Mozaic Beats AutoTheory
Debuting in late 2013 as a Rack Extension for Reason, Mozaic Beats' AutoTheory is now available as a standalone app for PC and Mac.
A 'MIDI mapper' designed to make it easy to create quality compositions, it intercepts MIDI data from your keyboard and passes it to your DAW's MIDI inputs in the form of chords and melodies based on your chosen key and scale.
"It's essentially a more configurable take on the 'key/scale locking' features found in systems like Ableton Push "
It's essentially a more configurable take on the 'key/scale locking' features found in systems like Ableton Push and Arturia BeatStep.
Since it acts as a conduit between your MIDI keyboard and your DAW, the developers recommend disabling the former completely within the latter before launching it. Some DAWs make this easier than others, but there's plenty of info on the Mozaic Beats website to assist you.
Along the top of the interface are controls for selecting your base key and scale, together with a mapping selector that determines how the keys you play are reassigned to new notes.
Below these is the Chord Generator, which produces harmonically correct chord shapes dependent on the selected key, through the user holding down single white keys. To its right, the Melody Lock remaps your played-in melodies (just hit keys at random, if you like!) so that they conform to the currently selected scale.
AutoTheory effectively splits your keyboard into two halves – the lower keys control the Chord Generator, while the upper half takes care of the Melody Lock. Both Chord Generator and Melody Lock also boast virtual keyboards that can be clicked or played from your QWERTY keyboard.
The central third of the interface comprises the Chord Editor, where you tailor the shape of the generated chords between normal triads, inverted triads and four different flavours of seventh chord. There's also a Strum mode to emulate guitar strumming, with controls for adjusting strum duration and velocity.
A further set of buttons to the right can be used to add extensions in the form of sevenths, ninths, 11ths and 13ths, and you can set the octave for each individual note in the chord, as well as nudge them up or down a semitone.
The lower third of the interface determines which of AutoTheory's eight output channels transmits the data generated by the Chord Generator and Melody Lock. These can then be assigned as MIDI inputs for your DAW's software instrument channels.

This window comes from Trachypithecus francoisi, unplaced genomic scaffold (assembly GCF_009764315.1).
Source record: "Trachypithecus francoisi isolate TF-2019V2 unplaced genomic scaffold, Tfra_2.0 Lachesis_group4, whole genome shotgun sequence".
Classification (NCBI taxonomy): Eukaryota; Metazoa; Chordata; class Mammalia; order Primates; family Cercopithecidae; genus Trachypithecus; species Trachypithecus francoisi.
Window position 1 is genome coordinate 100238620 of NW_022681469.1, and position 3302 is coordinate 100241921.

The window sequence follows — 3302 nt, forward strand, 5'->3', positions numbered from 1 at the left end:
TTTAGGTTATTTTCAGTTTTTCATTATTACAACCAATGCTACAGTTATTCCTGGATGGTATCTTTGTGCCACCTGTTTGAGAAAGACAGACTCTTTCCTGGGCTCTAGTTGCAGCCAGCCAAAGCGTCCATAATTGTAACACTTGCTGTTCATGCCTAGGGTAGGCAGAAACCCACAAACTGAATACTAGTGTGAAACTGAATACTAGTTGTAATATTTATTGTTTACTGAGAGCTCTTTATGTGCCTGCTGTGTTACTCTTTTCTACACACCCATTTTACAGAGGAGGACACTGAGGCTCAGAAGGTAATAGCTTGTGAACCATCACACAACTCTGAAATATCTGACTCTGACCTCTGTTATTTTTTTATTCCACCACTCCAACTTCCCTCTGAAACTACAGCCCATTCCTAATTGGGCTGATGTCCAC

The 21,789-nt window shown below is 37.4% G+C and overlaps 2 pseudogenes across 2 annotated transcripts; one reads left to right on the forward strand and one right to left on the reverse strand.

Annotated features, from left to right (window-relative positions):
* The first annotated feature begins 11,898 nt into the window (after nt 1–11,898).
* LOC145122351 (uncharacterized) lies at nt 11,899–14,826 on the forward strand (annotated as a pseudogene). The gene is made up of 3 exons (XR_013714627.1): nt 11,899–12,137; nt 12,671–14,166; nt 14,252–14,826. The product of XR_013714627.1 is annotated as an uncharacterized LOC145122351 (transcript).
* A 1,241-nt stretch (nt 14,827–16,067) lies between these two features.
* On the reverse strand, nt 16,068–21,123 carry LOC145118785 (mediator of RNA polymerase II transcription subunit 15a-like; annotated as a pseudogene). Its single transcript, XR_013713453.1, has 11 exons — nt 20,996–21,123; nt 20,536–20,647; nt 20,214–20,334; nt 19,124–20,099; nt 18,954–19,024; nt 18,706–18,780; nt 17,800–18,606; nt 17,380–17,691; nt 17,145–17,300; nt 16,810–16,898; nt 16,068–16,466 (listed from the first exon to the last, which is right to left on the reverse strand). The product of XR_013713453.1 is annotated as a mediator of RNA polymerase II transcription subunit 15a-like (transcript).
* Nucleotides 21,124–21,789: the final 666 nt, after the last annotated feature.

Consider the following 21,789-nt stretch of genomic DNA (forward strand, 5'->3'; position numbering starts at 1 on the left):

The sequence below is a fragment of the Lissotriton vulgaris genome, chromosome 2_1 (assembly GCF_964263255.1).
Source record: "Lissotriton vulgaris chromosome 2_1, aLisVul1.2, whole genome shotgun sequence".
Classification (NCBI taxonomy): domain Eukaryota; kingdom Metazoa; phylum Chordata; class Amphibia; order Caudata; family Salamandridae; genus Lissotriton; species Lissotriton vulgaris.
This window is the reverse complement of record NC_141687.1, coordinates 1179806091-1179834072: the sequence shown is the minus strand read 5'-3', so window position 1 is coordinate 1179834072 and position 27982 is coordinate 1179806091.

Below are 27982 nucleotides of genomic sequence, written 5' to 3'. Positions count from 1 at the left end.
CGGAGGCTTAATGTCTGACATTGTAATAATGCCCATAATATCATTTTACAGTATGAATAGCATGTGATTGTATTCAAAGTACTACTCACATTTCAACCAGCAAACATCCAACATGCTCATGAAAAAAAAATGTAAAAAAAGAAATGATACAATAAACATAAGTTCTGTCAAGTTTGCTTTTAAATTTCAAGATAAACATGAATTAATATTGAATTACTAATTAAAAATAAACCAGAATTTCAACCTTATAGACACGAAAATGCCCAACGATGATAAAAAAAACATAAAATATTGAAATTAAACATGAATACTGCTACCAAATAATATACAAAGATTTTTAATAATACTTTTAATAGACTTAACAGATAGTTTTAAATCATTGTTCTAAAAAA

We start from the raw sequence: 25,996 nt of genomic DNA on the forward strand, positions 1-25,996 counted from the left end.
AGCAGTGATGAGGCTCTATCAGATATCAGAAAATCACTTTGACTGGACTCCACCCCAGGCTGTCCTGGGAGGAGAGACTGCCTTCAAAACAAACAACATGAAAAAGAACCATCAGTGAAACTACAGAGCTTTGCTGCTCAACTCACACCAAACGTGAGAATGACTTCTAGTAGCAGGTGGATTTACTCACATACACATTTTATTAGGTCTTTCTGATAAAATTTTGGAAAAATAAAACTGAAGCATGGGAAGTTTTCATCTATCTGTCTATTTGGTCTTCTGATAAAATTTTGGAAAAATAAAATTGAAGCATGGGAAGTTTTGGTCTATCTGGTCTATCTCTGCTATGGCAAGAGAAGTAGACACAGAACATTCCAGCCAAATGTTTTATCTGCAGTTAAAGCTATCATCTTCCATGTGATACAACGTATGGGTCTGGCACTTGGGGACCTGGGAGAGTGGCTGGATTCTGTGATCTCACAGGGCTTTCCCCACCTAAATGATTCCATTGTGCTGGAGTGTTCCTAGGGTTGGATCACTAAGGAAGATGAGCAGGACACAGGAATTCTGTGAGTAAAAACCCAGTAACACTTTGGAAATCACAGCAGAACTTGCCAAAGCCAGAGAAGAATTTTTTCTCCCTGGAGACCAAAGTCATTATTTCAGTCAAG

Let's get theory-ous
"Since the Melody Lock dynamically reassigns the keys on your keyboard, you can be confident of your input always fitting the chord"
Once configured, you're free to improvise away, changing chords with a single finger of your left hand and noodling away on the melody with your right. Since the Melody Lock dynamically reassigns the keys on your keyboard, you can be confident of your input always fitting the chord supplied by the Chord Generator.
If you actually know how to play keyboard 'properly', it can initially be a bit disconcerting going for an E to find it's become an E♭; but after a while, you start to pick out melodies and chord progressions that you wouldn't have come up with otherwise. The app provides a musical safety net by making it harder to get things wrong, so you find yourself punching way above your compositional weight.
AutoTheory is a useful tool for pointing the way forward when you're stuck for a chord progression or melody, and a comfy gateway to the world of music theory. Whether you're an experienced keysmith or a total beginner, it really does pave the way towards composing better, more structurally sound music.
Broad appeal, from beginner to pro. Highly configurable. 'Strum mode' emulates guitar strumming. Helpful online documentation. Clean, uncluttered GUI.
Initial setup can be fiddly.
While it doesn't totally demystify music theory, AutoTheory does make it easier to produce harmonically-pleasant tunes.
Standalone version of the Reason Rack 'MIDI mapper'